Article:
various issues, it's not everything. it's not even the majority of issues. but in various issues, especially two issues, the settlement issue settlement agrt the beginning the iran strategy but jcp, we felt the animosity growing between us and the american administration is beyond what we expected to happen with such a profound alliance. so whatever happened it's history. all of you know it. this we are so hopeful for the future because we believe that even once we will have disputes with the new administration and it's going to happen, there's no
way we'll have full understanding of full cooperation and other nuance in everything four years we do feel have problems we had with president obama. he come from a place that's different in his understanding where we stand, why we're so passionate about various issues and it's going to be easier. let's say the palestinian issue, for example, david is here, itamar sent thousands of hours, ten of thousands of hours, thinking working, they know how complicated things are. what happened with the last
administration they, very soon after coming into office, in the first term of president obama and secretary clinton made a declaration denouncing any kind of building in jerusalem in the bronx whatever, you remember the slogan not one brick. not one brick i don't remember exactly where was it given public reflection but it was told in the -- first meeting between president and israel prime minister after election of president obama. i remember the prime minister coming back and he was in shock because it was not just, he
realize that it's a new sheriff in town it's not what he was used to with bush or clinton, but it set the ground for this ability of the palestinian to be less pragmatic than this, this i would say, top, this border. it's not possible for the palestinian to accept going back to negotiation table or understanding they can negotiate with israel when america demand from israel to stop any kind of building not one block.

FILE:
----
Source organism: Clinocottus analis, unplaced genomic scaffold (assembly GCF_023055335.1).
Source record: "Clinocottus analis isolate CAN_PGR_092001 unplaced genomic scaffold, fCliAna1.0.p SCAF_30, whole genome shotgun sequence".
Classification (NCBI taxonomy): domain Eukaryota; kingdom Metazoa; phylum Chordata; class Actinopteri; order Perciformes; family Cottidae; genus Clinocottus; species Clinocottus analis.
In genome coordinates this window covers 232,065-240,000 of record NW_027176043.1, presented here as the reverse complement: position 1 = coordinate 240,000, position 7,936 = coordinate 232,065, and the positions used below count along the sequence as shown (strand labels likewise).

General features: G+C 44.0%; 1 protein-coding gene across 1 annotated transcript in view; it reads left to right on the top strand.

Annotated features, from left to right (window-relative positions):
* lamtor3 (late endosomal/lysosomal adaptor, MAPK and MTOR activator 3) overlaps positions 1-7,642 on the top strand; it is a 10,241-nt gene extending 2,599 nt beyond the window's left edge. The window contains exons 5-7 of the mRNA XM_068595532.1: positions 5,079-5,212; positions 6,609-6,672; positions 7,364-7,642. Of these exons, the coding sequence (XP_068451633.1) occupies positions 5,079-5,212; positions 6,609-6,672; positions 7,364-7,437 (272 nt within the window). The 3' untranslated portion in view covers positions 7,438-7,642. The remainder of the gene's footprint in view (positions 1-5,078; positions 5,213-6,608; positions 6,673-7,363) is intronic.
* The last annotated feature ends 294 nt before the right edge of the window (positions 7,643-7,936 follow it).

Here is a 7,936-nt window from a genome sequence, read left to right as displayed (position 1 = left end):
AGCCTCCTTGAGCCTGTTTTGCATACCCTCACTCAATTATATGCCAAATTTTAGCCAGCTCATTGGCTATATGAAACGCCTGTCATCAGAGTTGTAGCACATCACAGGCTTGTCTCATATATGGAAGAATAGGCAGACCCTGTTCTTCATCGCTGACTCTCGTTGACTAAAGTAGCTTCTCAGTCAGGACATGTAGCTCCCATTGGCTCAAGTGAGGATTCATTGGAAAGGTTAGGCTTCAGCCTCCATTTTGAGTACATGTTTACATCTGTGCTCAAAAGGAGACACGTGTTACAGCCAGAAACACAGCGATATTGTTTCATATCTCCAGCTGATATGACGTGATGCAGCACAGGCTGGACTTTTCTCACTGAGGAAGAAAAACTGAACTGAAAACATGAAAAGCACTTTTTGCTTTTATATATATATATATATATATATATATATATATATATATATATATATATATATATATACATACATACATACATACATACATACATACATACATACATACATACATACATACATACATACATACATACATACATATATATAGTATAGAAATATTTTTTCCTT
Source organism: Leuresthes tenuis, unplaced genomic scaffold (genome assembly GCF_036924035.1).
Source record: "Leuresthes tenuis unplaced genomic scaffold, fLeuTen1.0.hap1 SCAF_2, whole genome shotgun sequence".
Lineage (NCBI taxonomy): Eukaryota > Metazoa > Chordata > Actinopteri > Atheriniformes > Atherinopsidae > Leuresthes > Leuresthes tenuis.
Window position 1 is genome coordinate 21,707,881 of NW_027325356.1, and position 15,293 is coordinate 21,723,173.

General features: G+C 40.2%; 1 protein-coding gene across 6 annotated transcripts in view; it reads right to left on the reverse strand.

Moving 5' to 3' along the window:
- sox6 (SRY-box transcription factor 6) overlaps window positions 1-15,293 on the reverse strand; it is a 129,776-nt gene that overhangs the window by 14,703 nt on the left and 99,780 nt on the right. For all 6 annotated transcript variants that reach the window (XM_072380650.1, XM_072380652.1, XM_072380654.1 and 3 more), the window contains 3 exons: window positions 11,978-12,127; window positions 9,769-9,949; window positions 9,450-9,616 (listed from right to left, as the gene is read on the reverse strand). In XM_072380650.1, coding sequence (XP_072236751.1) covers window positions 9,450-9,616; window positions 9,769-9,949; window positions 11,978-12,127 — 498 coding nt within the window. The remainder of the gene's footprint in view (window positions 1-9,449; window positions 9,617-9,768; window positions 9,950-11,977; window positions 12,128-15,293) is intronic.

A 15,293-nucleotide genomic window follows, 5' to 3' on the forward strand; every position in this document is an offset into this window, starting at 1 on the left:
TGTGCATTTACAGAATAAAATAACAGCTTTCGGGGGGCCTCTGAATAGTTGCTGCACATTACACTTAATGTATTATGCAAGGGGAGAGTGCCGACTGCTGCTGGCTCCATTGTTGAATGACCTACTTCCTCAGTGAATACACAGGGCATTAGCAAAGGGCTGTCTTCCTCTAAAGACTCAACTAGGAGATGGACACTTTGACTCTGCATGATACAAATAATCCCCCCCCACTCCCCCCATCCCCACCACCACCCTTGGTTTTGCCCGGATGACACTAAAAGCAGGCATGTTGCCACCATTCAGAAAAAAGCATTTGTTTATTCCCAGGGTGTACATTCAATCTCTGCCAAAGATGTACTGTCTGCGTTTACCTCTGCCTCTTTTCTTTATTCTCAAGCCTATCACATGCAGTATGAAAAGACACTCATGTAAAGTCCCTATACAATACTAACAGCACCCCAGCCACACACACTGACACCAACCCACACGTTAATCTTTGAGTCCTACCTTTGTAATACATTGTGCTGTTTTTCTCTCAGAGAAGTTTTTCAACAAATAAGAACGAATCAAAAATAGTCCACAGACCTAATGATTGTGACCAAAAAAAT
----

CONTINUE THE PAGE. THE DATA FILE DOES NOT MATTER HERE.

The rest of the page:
unfortunately, this is what happened. it was time for negotiation for nine months because of many regional issues, the major problem was the palestinian pragmatic faction could not allow themselves to be less tough, less committed than the best friend of israel, the american administration. this lead for a variety of events. now this president as far as you understand from the way he speaks, it's not that he is for settlement but he understand this is not the ob sta kal eunderstand when we say the major issue is the fact that the
palestinian yet do not find within themselves the power, the courage to recognize israel as homeland of the jewish faith this is what obstacle is. whenever we get an agreement, wherever we cross the border, there's no more settlement. those in israel will be in israel. those who are beyond who going to be for two people. we will not be settler people ready to be under palestinian sovereignty. so you have to tackle major problems. this is one example why we are hopeful with the new administration taking into
account that there will have to take their time to learn, to absorb to shape the policy and we will be happy to be hart of this process of thinking together and building together the political part of our alliance. but we know that the instincts are correct. where they stand is where we stand. if we were sad visa vi what happened in the last administration, even hopeful enthusiastic about working with the administration. the last issue is the iranian issue. this is exactly another place where we do feel that the new administration does not feel it
has to prove that the legacy in charge or responsible for is something that after shadows every other problem. they don't come with the legacy of this jcp, they understand our problematic is, they understand israel there's pros and cons in each agreement. united states had at the time was so strong to achieve a better agreement and one that will not bring iran within 12, 13 years to the place they can become nuclear state and we will be working with the new administration about ideas of minimizing the damage of this agreement fighting solutions to
the basic problems of this agreement. i read that is what you wrote issue you had great ideas there. we will find friends in the white house and elsewhere trying to fix whatever is needed to be fix because issues of iran become nuclear was and is problematic strategic danger that israel face. in this content we have hopeful to find the administration that can understand our passions, our fears, our ideas, our vision and work together with us in a way that will ensure the success of both america and israel. we'll make israel and america great again. thank you. [ applause ] >> okay.